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@lucaong - very nice!

With select/3 you can specify a key-range (min-key, max-key). It looks like a key can be any Erlang term. (is that right?) How would min/max ranges work with different key types (numbers, strings, lists, tuples, …) ??

Is there any way to use pattern-matching to select keys?

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Let me give you some food for thought. Don’t take it as a wish list, I am just sharing.

There is currently a market for sqlite-like storage engines. Sqlite3 is an amazing little DB but it comes with quite a hefty load of legacy decisions – like a lack of proper timestamp type, lack of boolean type, lack of enums, accepting arbitrarily typed data in integer columns etc.

A lot of people out there use Sqlite3. It’s deployed on trillions of devices, literally. Yet it lacks some very common sense features like strict typing.

IMO the BEAM VM (and thus Erlang, Elixir, LFE, Alpaca etc.) is uniquely positioned. We basically don’t need Redis and Memcached due to ETS, DETS, Mnesia, Erlang’s persistent_term and several others. If we complement that with a self-sufficient single-file storage engine then the BEAM ecosystem becomes a de facto standard for a lot of development scenarios.

Again, don’t take this as a list of demands. It’s just my opinion that the BEAM ecosystem seriously needs a good Sqlite3-like experience.

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Thanks @AndyL!

Yes, keys (and values) can be any Elixir or Erlang term. One neat thing about Erlang and Elixir is that order of arbitrary terms is well defined. Try for example :a > {1, “something”} :slight_smile:

Even nicer, the ordering actually makes sense for tuples, because elements are compared in order. That can be used to good effects in CubDB. Imagine you want to store different “tables” in the same database. You could structure your keys as {:table_name, id} and, if you want to select only entries in the :users table, use select/3 with min_key: {:users, 0}, max_key: {{:usert, 0}, :excluded}. Because :usert is the lexical successor of :users, that would select all entries in the user table, and no other entry.

That, together with serialization of arbitrary terms, is a great thing that the Erlang VM offers and that CubDB leverages :slight_smile:

OMG didn’t know that!

Any way to pattern match on keys? Or to fetch a [list] of keys?

Yes, typically you would select a range of keys with min/max_key, and use the pipe: option for any other filtering, mapping, pattern matching, etc.

Example, if you want to match keys that are maps containing a key :foo with number value:

CubDB.select(db, pipe: [
  filter: fn
    {%{foo: n}, _value} when is_number(n) ->
      true
    _ ->
      false
  end
])

When something can be expressed both with min_key/max_key and with filter, you should prefer the first though, as that avoids even loading from disk unnecessary entries. Of course, you can combine the two (and use more than just filter: map, take, etc. are available).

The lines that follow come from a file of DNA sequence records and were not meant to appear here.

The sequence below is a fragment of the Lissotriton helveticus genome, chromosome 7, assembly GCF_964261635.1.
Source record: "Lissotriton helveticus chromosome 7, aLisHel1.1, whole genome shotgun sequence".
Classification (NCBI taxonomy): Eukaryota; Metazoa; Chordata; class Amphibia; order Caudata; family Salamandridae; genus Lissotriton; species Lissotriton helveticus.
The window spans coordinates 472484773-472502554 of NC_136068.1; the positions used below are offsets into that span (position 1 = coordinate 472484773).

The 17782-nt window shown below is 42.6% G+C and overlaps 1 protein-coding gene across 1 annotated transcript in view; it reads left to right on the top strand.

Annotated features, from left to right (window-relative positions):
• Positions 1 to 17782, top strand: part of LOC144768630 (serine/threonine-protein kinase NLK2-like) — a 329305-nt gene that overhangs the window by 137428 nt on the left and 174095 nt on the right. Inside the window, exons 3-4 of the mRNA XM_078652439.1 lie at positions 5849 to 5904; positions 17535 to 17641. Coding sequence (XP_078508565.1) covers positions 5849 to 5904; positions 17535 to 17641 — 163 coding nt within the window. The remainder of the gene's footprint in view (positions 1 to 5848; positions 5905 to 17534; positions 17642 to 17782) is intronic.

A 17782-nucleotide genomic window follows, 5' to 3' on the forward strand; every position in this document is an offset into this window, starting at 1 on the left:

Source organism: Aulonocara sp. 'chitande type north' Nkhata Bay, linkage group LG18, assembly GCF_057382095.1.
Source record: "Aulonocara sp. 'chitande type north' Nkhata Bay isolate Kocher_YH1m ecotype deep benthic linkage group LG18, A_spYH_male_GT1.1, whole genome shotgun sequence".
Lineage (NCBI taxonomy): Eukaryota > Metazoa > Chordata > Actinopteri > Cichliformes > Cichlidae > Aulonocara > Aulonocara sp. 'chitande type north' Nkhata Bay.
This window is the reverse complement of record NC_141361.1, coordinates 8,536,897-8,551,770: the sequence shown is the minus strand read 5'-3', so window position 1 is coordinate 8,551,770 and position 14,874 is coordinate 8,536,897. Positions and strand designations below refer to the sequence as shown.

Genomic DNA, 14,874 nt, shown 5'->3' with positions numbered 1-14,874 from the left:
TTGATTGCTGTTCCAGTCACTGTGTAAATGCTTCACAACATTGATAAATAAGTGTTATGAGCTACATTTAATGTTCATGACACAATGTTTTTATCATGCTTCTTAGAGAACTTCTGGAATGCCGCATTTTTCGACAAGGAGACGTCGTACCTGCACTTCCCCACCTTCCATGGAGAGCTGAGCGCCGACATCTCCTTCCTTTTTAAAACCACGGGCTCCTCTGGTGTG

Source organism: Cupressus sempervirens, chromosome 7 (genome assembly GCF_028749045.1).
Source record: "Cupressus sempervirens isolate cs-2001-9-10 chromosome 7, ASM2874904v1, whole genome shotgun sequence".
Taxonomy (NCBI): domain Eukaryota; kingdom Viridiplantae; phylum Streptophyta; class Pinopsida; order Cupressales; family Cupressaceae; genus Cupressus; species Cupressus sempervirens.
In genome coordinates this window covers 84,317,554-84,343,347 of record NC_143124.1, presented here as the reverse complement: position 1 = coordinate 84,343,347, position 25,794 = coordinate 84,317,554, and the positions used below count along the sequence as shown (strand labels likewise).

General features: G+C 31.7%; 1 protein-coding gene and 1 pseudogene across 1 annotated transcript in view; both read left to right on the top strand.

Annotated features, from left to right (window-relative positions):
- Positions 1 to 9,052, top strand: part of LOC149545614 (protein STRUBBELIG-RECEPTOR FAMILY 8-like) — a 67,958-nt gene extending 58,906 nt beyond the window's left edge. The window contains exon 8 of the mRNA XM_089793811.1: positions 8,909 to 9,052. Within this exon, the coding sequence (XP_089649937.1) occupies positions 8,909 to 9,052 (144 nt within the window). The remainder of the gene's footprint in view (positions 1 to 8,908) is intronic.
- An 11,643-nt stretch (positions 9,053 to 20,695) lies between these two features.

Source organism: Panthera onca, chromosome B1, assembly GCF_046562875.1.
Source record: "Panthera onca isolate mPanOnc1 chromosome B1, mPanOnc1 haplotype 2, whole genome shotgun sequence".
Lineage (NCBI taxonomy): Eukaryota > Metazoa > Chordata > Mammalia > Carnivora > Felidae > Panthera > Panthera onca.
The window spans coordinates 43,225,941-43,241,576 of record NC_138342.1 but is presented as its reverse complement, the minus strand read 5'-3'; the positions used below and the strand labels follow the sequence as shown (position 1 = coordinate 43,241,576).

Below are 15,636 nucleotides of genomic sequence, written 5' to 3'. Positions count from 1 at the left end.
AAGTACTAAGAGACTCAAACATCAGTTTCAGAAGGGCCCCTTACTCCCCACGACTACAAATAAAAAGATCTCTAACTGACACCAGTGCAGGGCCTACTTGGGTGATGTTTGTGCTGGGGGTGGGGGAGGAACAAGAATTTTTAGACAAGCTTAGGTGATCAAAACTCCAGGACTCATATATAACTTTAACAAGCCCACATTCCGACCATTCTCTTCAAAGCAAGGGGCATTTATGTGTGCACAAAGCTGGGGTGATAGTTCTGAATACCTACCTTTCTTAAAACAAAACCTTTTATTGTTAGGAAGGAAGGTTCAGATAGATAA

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Beam already has sqlite3 library - it’s used by ielixir for example - https://github.com/pprzetacznik/IElixir/blob/564d3796f12dc37d4d84d9e4d162af5e9f0a5e5e/mix.exs#L38

Well, I meant embedded inside Elixir itself with zero native code. Sorry that I wasn’t clear.

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No worries - it’s an important distinction

@tristan I had a more detailed look at the Erlang k/v/ stores you posted. As I understand, both leveled and bitcask are more focused to provide a k/v engine for higher-level databases.

CowDB is instead very similar to CubDB. I just started delving through the source, and would love to get in touch with the maintainers to exchange ideas. It looks really nice, and I like its approach to transactions.

Eh not really? I’ve been using leveldb for years standalone. It’s a great embeddable KV system with a decent amount of features for a KV system. :slight_smile:

Yes, leveldb is definitely a good standalone k/v store. I was talking about https://github.com/martinsumner/leveled , which seems to focus to provide an alternative Riak backend. But again, I just found out about the project, so I might be mistaken.

If you are on or join the Erlang Slack you should ping Benoit (handle benoitc).

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Excellent project! I haven’t looked at the code (yet), but also do IoT things and struggled to find a good KV store good for embedded. Currently I’m using erlang-rocksdb as SQlite3 doesn’t offer compression support and writing sql tables when you only ever need/want 1 instance of some config is annoying.

Personally, I got a bug about Datomic a while back. The idea of defining strict “columns” but then being able to mix and match them with any given entity is fascinating and could be handy in IoT cases where SQL tables have an impedance mismatch. Plus the Datalog like API would seem to match up with Elixir pretty well.